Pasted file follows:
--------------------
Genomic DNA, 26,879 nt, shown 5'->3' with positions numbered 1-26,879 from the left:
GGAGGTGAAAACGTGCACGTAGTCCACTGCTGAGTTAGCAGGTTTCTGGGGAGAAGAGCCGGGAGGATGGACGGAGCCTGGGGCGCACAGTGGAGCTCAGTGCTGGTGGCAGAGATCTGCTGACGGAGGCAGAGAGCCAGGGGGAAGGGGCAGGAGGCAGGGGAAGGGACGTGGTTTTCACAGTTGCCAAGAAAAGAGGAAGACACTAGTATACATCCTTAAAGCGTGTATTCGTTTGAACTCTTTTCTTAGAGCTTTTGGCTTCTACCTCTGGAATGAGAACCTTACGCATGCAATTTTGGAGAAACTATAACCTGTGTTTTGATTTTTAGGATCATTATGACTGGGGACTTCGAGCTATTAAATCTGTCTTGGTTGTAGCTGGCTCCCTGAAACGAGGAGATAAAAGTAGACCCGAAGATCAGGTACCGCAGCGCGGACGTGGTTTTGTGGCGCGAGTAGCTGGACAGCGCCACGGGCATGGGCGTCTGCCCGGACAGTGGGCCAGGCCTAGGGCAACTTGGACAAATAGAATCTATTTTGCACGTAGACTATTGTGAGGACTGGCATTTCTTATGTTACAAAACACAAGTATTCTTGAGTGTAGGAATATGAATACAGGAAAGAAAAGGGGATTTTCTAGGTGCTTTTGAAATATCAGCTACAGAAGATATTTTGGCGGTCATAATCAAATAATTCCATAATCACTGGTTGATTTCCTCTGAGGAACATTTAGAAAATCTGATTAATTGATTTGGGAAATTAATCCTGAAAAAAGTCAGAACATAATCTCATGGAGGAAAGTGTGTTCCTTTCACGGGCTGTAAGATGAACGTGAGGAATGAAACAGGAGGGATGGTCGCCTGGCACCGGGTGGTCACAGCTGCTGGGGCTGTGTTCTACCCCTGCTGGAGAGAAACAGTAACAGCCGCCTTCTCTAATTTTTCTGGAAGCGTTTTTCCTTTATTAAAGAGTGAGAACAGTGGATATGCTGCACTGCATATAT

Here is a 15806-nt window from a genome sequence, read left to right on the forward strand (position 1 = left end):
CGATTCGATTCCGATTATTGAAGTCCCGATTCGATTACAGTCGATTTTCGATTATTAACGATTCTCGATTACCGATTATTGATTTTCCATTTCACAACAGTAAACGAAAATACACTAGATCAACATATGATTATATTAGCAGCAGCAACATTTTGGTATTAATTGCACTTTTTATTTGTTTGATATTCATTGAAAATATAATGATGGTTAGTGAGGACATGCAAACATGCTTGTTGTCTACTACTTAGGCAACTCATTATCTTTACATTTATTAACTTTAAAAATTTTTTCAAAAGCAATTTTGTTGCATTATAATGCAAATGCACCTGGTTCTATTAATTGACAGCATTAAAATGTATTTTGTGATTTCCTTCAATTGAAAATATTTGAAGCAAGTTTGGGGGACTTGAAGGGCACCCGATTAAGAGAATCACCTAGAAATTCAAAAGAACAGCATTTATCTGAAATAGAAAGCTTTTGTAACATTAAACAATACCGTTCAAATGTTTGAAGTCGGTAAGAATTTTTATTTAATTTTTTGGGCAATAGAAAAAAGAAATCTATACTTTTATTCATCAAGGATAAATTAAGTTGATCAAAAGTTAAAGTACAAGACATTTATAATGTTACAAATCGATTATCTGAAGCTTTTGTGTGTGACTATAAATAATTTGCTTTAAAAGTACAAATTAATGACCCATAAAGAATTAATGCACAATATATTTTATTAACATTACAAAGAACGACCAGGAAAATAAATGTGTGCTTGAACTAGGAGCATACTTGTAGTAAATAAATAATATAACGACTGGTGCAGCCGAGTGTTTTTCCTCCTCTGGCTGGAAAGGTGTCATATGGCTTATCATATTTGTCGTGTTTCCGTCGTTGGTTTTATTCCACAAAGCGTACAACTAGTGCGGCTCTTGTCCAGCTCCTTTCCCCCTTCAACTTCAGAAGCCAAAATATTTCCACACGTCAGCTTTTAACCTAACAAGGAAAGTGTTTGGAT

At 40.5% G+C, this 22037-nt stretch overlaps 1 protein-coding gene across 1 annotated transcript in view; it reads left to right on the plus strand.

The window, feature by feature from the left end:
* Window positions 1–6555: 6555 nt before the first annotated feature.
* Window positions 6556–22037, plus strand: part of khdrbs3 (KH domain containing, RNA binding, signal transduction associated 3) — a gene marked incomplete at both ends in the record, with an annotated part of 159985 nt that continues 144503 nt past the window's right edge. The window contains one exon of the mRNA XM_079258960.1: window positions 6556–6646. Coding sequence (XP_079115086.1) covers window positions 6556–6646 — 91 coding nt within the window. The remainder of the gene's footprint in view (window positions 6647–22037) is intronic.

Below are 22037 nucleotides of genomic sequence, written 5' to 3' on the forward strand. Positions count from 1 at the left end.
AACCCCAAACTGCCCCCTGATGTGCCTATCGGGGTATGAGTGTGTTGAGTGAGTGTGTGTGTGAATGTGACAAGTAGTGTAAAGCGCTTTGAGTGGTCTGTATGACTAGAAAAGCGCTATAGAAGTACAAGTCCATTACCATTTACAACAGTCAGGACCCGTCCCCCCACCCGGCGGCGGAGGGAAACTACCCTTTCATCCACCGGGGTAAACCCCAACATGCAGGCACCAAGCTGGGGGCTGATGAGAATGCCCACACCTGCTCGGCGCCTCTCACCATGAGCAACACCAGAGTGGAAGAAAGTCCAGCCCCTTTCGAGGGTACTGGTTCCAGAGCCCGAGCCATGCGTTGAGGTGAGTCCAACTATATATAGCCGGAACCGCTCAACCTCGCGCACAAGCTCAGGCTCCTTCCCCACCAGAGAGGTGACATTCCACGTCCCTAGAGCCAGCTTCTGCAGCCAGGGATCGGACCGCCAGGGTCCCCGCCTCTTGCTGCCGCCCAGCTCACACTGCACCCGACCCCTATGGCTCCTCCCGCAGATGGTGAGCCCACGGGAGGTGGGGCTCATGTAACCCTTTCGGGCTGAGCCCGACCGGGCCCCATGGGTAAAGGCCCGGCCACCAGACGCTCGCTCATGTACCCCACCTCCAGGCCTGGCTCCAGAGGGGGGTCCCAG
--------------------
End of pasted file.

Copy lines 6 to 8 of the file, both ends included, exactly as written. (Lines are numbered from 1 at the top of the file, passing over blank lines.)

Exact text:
The window, feature by feature from the left end:
* Window positions 1–6555: 6555 nt before the first annotated feature.
* Window positions 6556–22037, plus strand: part of khdrbs3 (KH domain containing, RNA binding, signal transduction associated 3) — a gene marked incomplete at both ends in the record, with an annotated part of 159985 nt that continues 144503 nt past the window's right edge. The window contains one exon of the mRNA XM_079258960.1: window positions 6556–6646. Coding sequence (XP_079115086.1) covers window positions 6556–6646 — 91 coding nt within the window. The remainder of the gene's footprint in view (window positions 6647–22037) is intronic.